ThreeQuartersEmpty Sat 13-Jun-15 21:40:33

What's this about Quorn limiting absorption?

mumofboyo Sat 13-Jun-15 21:53:42

I did a bit of Googling the other day after my mil, who works in the food industry, said there have been some health scares and controversies in America regarding the origins, ingredients and use of Quorn.

These are some of the websites I found (quite a few of them are based on little more than anecdotal evidence so I don't know how much to believe):

articles.mercola.com/sites/articles/archive/2014/09/11/quorn-brand-meat-substitute.aspx

www.manchesterconfidential.co.uk/food-and-drink/vegetarian/quorn-should-i-be-eating-it-2013

www.cspinet.org/new/201009231.html

www.clubonehundred.com/2012/02/23/10-reasons-not-to-eat-meat-alternatives/

Google is full of sites similar to this. After dh's conversation with his mum the other day, I realised that I actually had no idea what Quorn is, how it's produced and whether it's worse than the meat it's substituting.

mumofboyo Sat 13-Jun-15 21:56:30

Like I said, I don't know how much of the links that I have posted are true and how many of them are scaremongering.
I think the vitamin thing is more to do with soy than with Quorn, sorry.

70isaLimitNotaTarget Sat 13-Jun-15 22:02:16

I have been vegetarian for 35 years and people still say to me "Oh, I bet you'd love some of this" wafting roast chicken past me.

If I wanted to, I would.
There's nothing stopping me except ME.

Not upbringing
Not God.
Not allergy.

My choice.

FIL was a particularly tiresome player in the "Oh , I bet if I left the room, you'd clear my plate" game.

"Oh yes. Hold me back. Because after all these years, the one thing I really, really want is a plate of stewed mince" ]hmm]

samsam123 Sat 13-Jun-15 22:16:48

if you can kill skin, and cut up the dead cow then you can eat meat if you cant then you shouldn't eat meat. Can you look into the eyes of the lamb and then slit its throat if you couldn't then you shouldn't eat it.

TTWK Sat 13-Jun-15 22:52:16

if you can kill skin, and cut up the dead cow then you can eat meat if you cant then you shouldn't eat meat. Can you look into the eyes of the lamb and then slit its throat if you couldn't then you shouldn't eat it.

But that's what butchers are for! Should you not use the toilet unless you are prepared to be a sewage worker? Or live in a house unless you are prepared to tile your own roof?

Andrewofgg Sat 13-Jun-15 22:59:27

samsam123 Come off it. Every time you eat vegetable produce you are depriving sentient animals of their dinner or their habitat. So how about this:

If you couldn't look the field mouse in the eye they you shouldn't eat the bread made from the wheat it eats and lives in

(and vary the animal to suit the vegetable).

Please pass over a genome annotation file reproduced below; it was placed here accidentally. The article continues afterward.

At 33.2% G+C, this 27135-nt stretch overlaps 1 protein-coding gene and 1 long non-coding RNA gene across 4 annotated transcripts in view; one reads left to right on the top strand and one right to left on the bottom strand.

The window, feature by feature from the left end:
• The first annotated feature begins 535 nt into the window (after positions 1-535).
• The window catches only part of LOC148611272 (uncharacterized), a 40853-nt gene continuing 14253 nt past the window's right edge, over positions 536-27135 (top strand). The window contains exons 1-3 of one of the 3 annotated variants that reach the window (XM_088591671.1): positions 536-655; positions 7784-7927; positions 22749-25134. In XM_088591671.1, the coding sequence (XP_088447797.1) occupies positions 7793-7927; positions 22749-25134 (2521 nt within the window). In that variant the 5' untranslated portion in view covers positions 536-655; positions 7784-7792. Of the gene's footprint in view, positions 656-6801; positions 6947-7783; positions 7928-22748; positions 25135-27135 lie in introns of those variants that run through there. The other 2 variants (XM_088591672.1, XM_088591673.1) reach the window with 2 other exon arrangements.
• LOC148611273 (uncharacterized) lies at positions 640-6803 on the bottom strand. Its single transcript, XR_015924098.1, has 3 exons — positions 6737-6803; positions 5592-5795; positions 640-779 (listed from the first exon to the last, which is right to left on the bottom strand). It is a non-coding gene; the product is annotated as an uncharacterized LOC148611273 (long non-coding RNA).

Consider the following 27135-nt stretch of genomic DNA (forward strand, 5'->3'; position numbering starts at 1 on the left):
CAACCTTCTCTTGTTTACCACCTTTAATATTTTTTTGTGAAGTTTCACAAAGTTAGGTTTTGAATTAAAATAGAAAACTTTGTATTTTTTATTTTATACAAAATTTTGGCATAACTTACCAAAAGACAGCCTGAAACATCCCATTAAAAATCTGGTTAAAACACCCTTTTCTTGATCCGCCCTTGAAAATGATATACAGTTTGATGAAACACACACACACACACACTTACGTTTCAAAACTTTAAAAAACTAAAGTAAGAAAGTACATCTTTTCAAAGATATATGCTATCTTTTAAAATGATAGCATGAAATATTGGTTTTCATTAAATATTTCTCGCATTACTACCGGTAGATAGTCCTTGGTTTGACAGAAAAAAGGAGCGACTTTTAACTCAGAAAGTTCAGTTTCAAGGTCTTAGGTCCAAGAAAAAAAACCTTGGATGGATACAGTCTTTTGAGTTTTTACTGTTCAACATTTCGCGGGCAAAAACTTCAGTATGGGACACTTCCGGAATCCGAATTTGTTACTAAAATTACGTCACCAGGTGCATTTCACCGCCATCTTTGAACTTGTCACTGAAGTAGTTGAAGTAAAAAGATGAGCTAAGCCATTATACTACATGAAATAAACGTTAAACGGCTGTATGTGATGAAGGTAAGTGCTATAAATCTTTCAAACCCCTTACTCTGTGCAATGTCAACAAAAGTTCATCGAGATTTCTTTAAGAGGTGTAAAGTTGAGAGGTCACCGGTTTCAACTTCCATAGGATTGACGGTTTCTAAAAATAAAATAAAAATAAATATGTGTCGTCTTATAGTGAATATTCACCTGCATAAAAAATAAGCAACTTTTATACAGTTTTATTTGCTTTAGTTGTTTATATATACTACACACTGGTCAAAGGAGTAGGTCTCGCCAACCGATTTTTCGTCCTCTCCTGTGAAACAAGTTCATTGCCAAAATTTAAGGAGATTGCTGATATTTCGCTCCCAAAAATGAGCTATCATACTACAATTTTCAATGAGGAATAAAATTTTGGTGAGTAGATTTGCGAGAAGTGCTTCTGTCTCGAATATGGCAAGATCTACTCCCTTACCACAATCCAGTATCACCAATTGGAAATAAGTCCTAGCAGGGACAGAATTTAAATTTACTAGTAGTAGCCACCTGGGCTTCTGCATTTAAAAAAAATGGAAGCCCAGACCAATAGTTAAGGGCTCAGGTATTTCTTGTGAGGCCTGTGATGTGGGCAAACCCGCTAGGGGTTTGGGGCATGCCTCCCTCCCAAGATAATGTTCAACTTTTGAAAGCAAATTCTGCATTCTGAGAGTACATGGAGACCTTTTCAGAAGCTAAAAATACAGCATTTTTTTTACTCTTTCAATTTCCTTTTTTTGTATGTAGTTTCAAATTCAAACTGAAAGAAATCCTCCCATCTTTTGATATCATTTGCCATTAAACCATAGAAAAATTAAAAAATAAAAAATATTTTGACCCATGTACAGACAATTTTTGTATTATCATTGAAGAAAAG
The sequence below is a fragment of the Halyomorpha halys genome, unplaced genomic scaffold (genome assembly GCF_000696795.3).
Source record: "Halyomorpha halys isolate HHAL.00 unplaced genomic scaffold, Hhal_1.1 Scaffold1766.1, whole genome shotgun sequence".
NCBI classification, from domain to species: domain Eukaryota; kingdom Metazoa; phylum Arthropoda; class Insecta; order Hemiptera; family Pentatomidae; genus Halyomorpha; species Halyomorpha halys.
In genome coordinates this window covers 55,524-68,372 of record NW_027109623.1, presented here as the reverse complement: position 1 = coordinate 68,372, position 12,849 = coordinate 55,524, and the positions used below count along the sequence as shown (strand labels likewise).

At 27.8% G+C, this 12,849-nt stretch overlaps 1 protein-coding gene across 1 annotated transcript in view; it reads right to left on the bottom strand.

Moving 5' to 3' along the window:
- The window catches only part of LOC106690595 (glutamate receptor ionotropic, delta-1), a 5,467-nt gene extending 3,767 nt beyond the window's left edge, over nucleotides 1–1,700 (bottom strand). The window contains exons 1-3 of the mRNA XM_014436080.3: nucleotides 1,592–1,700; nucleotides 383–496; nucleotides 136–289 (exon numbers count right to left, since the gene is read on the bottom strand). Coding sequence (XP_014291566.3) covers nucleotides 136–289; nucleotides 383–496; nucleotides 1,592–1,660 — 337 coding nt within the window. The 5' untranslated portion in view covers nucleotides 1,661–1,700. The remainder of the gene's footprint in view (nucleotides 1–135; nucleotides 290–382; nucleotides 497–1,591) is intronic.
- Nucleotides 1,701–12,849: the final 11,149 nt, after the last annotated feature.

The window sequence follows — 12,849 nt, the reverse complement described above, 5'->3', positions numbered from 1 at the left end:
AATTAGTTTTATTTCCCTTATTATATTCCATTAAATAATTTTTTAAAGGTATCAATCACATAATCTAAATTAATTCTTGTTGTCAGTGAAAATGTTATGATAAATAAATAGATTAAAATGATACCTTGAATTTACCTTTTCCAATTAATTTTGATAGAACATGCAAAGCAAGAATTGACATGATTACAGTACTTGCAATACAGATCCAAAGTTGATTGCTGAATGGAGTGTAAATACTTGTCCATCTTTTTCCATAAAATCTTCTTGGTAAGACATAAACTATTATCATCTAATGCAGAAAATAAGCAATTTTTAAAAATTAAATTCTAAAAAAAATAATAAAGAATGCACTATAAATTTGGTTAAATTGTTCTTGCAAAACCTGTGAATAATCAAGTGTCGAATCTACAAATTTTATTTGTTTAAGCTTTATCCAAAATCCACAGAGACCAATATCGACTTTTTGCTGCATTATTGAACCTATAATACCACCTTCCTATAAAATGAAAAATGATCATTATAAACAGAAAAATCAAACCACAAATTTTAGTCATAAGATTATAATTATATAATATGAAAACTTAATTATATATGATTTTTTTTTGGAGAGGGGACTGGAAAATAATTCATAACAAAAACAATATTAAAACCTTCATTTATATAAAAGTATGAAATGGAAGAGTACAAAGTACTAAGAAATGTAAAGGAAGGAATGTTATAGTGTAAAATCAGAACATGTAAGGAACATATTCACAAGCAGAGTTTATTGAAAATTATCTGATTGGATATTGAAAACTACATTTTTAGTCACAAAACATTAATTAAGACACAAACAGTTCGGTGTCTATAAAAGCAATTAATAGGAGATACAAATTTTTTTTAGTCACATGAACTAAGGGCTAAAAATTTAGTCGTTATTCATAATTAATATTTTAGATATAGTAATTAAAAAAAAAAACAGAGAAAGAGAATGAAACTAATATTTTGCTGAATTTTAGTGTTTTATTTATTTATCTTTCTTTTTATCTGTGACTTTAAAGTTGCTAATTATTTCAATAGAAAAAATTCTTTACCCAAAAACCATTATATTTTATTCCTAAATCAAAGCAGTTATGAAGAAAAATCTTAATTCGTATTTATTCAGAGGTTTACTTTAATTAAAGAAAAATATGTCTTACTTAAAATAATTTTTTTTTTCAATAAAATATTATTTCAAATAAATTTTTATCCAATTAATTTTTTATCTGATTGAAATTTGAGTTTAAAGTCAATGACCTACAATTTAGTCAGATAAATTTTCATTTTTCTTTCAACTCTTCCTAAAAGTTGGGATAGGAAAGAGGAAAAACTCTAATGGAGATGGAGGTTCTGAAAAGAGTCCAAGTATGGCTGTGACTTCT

What is the difference between being starved because the humans have eaten your habitat - or the vegetable you would have eaten - and being killed directly by the human? Or what difference does it make whether the human which kills you is the one which eats you or not?

The worst advert for the vegetarian (and still more the vegan) way of life is the self-righteous guilt-tripppery of some of its adherents.

howabout Sat 13-Jun-15 23:09:18

My local area has sheep and cows in the fields and hills. Not sure the land would work very productively on a vegetarian basis. I eat meat and take the kids out and about to meet their dinner being reared.
Each to their preference but make up your mind as I have loads of vegetarian / vegan / pescetarian relatives. Nothing more irritating than making an effort for them only to be told their eating habits have changed again.

Branleuse Sat 13-Jun-15 23:27:54

im on and off with vegetarianism.

I hardly ever eat meat or dairy, but as soon as i ban myself from it or decide to go veggie properly, I get cravings, so now im just ok with eating it sometimes.

Flexitarian smile

Topseyt Sat 13-Jun-15 23:55:23

I am edging towards a vegetarian diet.

I am uncomfortable with the way a lot of the meat industry is run - animals being mass produced, intensive farming methods etc.

I won't give up cheese and eggs, but I do insist on buying free range eggs. Hens should never be made to live in tiny cages they can hardly stand up in, sharing with three or four others and almost never seeing the light of day. That is barbaric.

GiddyOnZackHunt Sun 14-Jun-15 00:09:27

Every choice is imperfect. Very few people carry a principle through to perfection. So if you choose to eat a little meat now then the Veggie Police won't knock at your door. I am a pretty strict veggie but I'm a lone voice in my family. /Don't beat yourself up.